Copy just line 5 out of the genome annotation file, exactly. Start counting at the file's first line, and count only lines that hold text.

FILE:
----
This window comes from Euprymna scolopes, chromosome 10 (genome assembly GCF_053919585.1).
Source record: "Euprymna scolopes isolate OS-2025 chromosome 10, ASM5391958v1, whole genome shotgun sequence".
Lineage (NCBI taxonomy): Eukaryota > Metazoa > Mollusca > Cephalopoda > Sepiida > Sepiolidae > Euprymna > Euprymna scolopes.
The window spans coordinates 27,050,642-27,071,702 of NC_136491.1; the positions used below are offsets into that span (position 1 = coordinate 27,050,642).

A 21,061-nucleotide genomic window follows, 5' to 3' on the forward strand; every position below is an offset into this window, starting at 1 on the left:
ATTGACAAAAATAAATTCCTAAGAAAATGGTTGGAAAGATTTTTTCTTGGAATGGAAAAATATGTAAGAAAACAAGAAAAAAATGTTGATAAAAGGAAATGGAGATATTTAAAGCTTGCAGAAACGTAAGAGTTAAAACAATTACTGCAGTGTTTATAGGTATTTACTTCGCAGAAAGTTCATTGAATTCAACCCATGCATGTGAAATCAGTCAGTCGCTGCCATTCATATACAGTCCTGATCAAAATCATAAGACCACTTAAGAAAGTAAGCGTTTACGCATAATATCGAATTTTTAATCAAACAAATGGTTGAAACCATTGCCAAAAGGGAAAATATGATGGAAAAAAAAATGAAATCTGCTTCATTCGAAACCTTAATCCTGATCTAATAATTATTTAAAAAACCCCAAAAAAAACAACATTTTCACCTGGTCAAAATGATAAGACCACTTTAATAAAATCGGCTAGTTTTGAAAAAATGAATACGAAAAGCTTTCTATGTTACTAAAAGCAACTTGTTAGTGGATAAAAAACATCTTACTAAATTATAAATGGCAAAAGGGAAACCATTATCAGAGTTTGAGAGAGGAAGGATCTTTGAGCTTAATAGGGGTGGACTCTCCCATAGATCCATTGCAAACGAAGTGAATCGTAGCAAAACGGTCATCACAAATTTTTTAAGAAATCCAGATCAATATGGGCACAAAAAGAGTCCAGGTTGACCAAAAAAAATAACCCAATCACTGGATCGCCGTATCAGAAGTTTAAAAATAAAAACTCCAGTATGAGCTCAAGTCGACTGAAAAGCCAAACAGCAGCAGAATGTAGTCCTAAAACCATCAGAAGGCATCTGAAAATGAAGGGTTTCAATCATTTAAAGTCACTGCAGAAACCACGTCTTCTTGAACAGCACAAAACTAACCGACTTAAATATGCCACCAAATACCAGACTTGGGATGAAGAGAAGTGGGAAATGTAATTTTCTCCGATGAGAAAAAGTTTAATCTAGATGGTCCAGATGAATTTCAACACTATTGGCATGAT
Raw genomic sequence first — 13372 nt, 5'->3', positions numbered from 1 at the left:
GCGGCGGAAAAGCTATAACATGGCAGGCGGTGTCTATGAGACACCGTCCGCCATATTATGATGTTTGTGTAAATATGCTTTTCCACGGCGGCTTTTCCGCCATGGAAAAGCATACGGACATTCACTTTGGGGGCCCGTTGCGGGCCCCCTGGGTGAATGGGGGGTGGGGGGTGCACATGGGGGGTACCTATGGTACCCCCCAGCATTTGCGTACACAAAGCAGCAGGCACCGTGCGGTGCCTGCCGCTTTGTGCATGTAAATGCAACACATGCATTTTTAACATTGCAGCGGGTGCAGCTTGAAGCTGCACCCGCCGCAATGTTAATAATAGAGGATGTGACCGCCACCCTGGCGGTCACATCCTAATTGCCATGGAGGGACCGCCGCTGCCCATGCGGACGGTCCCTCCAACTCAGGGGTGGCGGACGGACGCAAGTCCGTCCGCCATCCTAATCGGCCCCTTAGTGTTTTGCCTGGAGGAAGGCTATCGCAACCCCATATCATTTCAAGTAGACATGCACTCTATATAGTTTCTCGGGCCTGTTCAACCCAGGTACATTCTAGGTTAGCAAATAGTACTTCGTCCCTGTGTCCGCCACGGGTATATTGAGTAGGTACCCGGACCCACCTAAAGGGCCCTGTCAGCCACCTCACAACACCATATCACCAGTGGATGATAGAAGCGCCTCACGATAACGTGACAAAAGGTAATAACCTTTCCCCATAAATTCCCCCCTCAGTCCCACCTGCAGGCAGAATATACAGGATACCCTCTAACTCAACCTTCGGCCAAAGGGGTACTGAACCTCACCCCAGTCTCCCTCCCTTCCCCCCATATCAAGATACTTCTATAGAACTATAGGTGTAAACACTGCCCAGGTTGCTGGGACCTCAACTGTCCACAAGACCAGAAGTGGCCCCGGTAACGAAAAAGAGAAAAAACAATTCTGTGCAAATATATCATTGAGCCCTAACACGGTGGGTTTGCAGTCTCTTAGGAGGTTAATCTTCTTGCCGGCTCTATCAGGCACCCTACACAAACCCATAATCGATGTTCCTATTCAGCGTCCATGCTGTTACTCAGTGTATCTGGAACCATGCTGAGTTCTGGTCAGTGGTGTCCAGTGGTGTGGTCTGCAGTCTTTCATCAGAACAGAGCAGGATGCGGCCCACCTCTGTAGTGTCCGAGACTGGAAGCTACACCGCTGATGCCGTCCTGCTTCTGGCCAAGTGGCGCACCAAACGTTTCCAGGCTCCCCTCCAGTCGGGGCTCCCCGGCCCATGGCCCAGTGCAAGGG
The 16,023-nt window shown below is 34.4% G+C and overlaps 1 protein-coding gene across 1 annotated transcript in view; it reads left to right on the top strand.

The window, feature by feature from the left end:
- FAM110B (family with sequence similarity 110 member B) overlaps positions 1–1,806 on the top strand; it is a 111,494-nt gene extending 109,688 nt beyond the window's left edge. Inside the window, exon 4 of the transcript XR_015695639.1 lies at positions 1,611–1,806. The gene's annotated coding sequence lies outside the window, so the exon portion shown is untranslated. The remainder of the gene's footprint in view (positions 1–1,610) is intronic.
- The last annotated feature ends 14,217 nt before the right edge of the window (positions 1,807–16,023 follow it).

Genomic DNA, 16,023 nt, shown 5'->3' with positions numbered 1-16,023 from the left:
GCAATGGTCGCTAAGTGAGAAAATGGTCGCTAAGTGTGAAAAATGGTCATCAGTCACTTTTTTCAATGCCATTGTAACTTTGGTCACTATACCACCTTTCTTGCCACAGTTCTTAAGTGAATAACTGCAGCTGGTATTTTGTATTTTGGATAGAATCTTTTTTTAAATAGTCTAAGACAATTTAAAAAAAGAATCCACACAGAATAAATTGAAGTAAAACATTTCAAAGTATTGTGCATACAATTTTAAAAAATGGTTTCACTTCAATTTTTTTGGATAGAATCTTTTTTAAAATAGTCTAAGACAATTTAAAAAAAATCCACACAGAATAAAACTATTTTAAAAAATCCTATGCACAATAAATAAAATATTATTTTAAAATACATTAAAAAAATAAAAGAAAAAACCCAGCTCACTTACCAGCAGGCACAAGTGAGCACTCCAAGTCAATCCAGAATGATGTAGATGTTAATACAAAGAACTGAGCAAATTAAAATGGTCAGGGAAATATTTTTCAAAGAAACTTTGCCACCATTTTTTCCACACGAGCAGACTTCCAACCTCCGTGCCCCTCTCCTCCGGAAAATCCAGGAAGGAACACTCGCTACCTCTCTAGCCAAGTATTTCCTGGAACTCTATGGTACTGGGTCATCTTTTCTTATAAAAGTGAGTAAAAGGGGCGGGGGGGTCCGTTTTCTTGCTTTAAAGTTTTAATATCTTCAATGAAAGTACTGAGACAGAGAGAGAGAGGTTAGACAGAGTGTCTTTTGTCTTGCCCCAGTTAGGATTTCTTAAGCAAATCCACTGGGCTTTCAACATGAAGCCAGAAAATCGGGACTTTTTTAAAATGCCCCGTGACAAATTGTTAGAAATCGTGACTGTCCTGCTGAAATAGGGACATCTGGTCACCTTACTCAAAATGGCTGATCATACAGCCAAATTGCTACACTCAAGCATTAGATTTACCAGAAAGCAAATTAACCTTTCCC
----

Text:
A 21,061-nucleotide genomic window follows, 5' to 3' on the forward strand; every position below is an offset into this window, starting at 1 on the left: